A “CIVIL war” has been stirred up as one woman in the Inner Hebrides was accused of racism over a campaign to restrict tourism to Scottish residents.

As the tourism industry prepares to begin re-opening from tomorrow, islanders are concerned about the impact visitors will have on small communities.

HeraldScotland: Camley's Cartoon: Tourism "civil war" rowCamley's Cartoon: Tourism "civil war" row

With an indication that a full re-opening could happen on July 15, one petition launched on Colonsay by resident Jen MacNeill has received some 2,500 signatures.

It calls on the Scottish and UK governments to provide “a designated route map” out of lockdown and provide financial assistance to encourage the tourism industry to open in a controlled way.

It also asks each individual island to decide the best route out of lockdown.

But Ms McNeill says she has been subjected to online abuse and accused of being racist and antiEnglish as she has separately called for Scottish tourism to be restricted to Scottish residents only as the nation was “a low-risk area”.

And she says her petition has helped stir up “civil wars” on the islands with what she describes as wealth pitted against health – and islanders pitted against each other.

She said: “Some of the larger islands will not be able to survive the economic impact of holding off tourism for another two, three, four months. That has been made abundantly clear through correspondence around my petition.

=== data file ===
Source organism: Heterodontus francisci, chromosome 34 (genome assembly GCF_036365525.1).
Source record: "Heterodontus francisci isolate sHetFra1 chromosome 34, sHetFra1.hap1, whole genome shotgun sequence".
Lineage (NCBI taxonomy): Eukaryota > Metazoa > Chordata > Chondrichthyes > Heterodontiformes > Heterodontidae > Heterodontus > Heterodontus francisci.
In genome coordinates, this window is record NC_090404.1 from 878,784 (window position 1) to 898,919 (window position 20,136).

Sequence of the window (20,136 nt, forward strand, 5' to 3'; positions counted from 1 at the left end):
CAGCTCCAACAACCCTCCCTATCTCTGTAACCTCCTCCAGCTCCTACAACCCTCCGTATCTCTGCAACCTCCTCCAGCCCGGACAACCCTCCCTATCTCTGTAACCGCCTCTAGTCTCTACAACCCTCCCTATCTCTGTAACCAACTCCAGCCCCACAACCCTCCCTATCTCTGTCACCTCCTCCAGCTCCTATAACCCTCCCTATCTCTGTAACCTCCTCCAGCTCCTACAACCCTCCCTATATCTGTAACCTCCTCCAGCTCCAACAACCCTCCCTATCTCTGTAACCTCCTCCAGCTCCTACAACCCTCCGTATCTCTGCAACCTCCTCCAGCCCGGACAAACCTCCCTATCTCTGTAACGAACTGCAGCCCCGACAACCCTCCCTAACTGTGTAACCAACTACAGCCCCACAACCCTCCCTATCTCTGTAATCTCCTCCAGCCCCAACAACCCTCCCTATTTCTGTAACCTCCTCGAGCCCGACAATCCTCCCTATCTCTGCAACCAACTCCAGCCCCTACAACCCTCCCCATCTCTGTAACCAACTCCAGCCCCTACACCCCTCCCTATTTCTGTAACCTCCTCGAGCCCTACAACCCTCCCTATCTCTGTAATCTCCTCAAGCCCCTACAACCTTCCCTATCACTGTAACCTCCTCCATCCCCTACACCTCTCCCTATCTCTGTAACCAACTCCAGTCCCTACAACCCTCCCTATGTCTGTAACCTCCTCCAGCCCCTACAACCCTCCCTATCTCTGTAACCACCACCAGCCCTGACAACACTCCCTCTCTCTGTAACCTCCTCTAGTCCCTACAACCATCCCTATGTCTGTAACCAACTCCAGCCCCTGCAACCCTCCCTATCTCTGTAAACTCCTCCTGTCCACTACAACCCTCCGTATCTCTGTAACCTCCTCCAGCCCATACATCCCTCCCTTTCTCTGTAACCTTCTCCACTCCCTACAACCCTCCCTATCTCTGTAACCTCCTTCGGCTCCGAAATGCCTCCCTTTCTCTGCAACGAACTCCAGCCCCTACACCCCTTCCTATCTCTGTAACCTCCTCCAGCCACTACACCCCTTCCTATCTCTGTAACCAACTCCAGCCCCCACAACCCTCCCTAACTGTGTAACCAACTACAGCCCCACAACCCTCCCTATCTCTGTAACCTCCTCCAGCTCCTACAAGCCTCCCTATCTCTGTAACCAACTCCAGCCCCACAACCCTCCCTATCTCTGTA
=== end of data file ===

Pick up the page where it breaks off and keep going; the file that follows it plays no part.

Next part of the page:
“If the island chooses to remain open to tourism they must find a compromise.

“They must find the balance between health and wealth.

“Here is my suggestion: Only allow travel from low-risk areas, ie, only allow tourism from Scotland.

“The safe area is Scotland. We are OK here.”

She acknowledged: “My petition has exposed ugly inter-island divisions. My suggestion could go some way to bridge that gap.”

She also called for her home island, with its small population and limited medical facilities, to remain closed to tourists until September, when visitor numbers would be lower.

While many signatories of the petition echoed her fears, Mull businessman Joe Reade, who runs the Island bakery in Tobermory, commented: “Of course every island has different concerns and priorities and what is right for Colonsay might not be right for Mull.

“However, it is not a straightforward issue of economy versus health and that is what the premise of the petition is. It is much more intertwined than that.

“There is not a single business person on Mull who is putting their own wealth ahead of community health, everybody is very aware and thinking of the community.”

And Paula Smalley, who runs a guest house on the isle of Coll, said she understands the fears of many islanders about the prospect of visitors bringing the virus in and added: “I understand why people are nervous and I wish it was as simple as health or wealth but it is not. If I don’t open, my business is not going to be here next year and the thought of not working fills me with horror. It’s not just my business, it’s our future on Coll.”

Tourists to Orkney are to be given warning letters amid fears that the islands could open up to Covid-19 with the easing of lockdown.